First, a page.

Q:** Tom Brady has been sacked more often than he has in recent years. When you were doing your self-scouting, was there anything that jumped off the page why that was happening?
BB: I'd say overall our passing game hasn't been as productive as it's been at other points in previous years. So, it's a combination of everything. I don't think it's any one – that's part of it and there are other parts of it, too. Overall production isn't where we want it to be or where it's been at some other points in time.
Q: We've seen Marquice Cole get some spot duty at the corner back and nickel back positions. What are his strengths and how does he help that unit when he's on the field?
BB: He's an experienced player. He has good experience both outside, inside and actually even at safety as well. He's smart, a real versatile player that has good speed, good toughness for his size. He's not the biggest guy, but he plays with good playing strength and toughness. He has good toughness, runs well. He understands all the different positions, the components of them and how to utilize his help because he understands where it's coming from, based on his experience. So, speed, quickness, playing experience are all things that he does well; makes him a valuable guy for us both defensively and in the kicking game. He can fulfill a lot of different roles without having to take a lot of reps. He learns quickly and he's a pretty instinctive player. Just a lot of times we've thrown him in there the last couple years without maybe a lot of practice reps, somebody has gotten hurt during a game or whatever, and he goes in there and has just done a good job.. I think he's a valuable guy to have; he's helped us out a lot.
Q: Is that an added benefit? What he initially signed him, was it more as a special teamer?
Q: Has he evolved in that role?
BB: Well, I just would say it didn't look like he got a lot of opportunity to do that. At times, he hasn't here and then at times he has. When he has, he's done well. That's certainly led to more opportunity. Once again, it starts with being on the field in the kicking game then it comes with opportunity to play defensively. Then performing well in those opportunities, that leads to more opportunities and it all starts back with the kicking game. That's not an uncommon path for a player like him to be on. Like Rob Ninkovich or BenJarvus [Green-Ellis] when he was here. We can go right down the line – Dane [Fletcher] is another guy – we've had a lot of guys that that's been there path. I would put Cole in that category.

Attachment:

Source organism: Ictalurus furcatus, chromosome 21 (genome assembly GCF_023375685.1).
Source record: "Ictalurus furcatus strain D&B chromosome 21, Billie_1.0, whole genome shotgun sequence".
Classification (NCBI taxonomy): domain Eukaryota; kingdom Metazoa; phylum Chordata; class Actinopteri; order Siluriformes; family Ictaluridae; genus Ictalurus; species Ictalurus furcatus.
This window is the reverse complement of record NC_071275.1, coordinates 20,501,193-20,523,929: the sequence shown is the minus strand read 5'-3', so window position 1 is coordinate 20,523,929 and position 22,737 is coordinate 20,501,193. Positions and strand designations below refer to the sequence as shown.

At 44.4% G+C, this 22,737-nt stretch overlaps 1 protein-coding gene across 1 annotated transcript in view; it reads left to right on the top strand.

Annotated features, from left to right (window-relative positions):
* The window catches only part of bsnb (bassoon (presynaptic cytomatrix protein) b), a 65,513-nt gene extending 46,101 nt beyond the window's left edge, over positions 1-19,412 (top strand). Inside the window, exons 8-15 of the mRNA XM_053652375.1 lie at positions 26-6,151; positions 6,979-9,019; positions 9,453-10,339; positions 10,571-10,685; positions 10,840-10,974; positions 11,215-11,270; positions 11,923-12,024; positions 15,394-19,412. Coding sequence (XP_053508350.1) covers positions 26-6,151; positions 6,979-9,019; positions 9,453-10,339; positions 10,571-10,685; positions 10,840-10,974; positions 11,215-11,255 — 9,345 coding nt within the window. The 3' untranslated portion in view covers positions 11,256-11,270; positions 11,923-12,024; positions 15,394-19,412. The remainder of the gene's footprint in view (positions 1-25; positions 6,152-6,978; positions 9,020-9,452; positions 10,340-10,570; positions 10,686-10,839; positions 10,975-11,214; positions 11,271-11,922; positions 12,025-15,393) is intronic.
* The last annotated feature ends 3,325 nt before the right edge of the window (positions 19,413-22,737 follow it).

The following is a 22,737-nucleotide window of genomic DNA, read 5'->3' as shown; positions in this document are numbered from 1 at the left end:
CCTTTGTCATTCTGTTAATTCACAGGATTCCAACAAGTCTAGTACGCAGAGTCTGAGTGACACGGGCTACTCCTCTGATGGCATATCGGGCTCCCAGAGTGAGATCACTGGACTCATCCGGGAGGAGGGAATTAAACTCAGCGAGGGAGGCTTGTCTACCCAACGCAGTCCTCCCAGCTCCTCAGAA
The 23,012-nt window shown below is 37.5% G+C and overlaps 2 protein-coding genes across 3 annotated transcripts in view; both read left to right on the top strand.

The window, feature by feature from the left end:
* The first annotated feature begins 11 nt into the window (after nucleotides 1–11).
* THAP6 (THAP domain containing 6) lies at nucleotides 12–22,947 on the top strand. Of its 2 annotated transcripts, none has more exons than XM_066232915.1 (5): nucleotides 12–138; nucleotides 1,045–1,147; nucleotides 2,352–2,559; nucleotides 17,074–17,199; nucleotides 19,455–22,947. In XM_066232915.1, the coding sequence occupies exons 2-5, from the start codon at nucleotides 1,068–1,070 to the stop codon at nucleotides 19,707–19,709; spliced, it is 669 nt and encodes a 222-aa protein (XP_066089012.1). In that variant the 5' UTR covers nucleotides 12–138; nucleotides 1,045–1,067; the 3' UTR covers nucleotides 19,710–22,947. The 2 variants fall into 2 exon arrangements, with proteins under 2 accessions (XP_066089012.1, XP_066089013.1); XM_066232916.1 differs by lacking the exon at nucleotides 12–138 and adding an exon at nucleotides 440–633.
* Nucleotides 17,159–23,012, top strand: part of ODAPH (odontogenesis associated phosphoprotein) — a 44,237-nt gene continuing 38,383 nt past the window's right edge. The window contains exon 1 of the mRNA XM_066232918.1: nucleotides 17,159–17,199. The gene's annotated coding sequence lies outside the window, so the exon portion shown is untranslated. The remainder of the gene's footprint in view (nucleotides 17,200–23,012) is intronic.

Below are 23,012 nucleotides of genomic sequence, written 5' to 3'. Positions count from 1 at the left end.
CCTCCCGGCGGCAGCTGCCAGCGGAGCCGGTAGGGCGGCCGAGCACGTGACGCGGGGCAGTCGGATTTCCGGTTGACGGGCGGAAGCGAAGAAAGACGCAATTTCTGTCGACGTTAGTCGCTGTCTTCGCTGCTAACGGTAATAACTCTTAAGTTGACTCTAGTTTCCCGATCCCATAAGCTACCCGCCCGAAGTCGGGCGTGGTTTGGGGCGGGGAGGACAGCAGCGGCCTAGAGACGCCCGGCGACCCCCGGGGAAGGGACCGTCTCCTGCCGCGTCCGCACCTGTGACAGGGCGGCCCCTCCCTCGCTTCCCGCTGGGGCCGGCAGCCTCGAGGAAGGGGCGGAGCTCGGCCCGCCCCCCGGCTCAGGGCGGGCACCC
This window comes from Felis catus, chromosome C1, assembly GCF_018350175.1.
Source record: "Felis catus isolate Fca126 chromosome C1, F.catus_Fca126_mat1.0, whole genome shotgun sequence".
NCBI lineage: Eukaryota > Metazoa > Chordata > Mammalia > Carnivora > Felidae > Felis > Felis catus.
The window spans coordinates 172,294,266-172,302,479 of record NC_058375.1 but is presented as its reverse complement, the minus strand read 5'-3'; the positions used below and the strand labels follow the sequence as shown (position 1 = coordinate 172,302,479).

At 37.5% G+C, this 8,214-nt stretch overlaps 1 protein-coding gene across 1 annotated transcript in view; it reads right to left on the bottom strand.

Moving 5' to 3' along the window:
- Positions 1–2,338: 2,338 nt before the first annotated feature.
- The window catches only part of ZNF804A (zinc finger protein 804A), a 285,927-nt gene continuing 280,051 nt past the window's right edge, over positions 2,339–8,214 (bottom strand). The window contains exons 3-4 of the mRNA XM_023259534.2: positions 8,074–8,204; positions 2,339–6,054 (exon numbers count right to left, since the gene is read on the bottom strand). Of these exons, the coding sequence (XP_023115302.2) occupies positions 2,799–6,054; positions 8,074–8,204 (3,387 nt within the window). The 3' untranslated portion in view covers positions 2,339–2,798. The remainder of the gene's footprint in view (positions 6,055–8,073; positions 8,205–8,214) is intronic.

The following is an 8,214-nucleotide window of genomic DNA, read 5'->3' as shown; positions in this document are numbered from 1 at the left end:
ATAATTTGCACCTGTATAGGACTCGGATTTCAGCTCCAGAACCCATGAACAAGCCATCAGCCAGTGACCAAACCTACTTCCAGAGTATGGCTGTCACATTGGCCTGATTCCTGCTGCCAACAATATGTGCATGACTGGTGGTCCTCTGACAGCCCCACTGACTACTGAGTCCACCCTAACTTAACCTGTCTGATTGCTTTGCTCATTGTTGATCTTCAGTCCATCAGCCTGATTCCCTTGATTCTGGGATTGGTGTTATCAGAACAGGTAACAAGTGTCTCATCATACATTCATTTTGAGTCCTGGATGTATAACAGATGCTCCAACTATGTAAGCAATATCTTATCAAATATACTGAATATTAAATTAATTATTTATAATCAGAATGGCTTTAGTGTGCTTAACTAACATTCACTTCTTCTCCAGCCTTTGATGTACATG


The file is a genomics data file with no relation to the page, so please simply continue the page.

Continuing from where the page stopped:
Q: Have you noticed anything different about Steve Smith's game this year?
BB: He's not returning punts and kickoffs, but he's very competitive. He's still a tough guy to handle. He's very strong for his size. He's a shorter player but he's stocky, he's thick, he has good balance. He's tough, he's hard to bring down. He has strong hands, he can see him really reach out there and take the ball aggressively. He has good quickness and run after the catch ability is still good. He's taken some shorter passes and broken some tackles or beaten guys in the open field. He's a tough guy to handle. His playing strength, his quickness, his speed, his experience – but just his competitiveness. He's a tough, competitive player. The bigger the situation, the more he wants to be out there and step up and take the shot, so to speak. I have a lot of respect for Steve Smith and I think he's still very effective in that role for the Panthers. He's a good player. I think he brings a lot of heart and toughness to their team.
Q: Playing just a few days after he got here, was Isaac Sopoaga limited in what he could do against the Steelers and is he more comfortable now?
BB: I'm sure it will be better than what it was. The Steeler game was kind of unusual because it went from being kind of a normal game for them offensively to pretty much two-minute the last two and a half quarters. He was less involved in that role last week. I'm not saying he couldn't do it, but we just didn't anticipate the game going that way as much as it did. But no, I don't think that there's anything we're doing that he hasn't done before. Certainly with more days of practice, meetings, walkthroughs, communication, that should continue to get better.
Q: How is Shane Vereen looking? Have you seen him progress since he's been back practicing?
BB: It's good to have him back on the field. This will really be an opportunity for us to evaluate this week kind of where he is, give him some harder assignments and see how he's doing. He's been able to be active and participate but I'd say it will be a higher level competition for him this week on the practice field. As it should be, gradually escalate the intensity of it and see how it goes.
Q: Is Aqib Talib making progress? It seems like he's been out at practice a lot.
BB: Yeah and again, he's continued to progress. We'll keep doing, as they can tolerate it, do more and evaluate how they do at a little bit higher level. Then if that goes well, then ramp it up and see where we are as we go through the week. Same thing we do every week.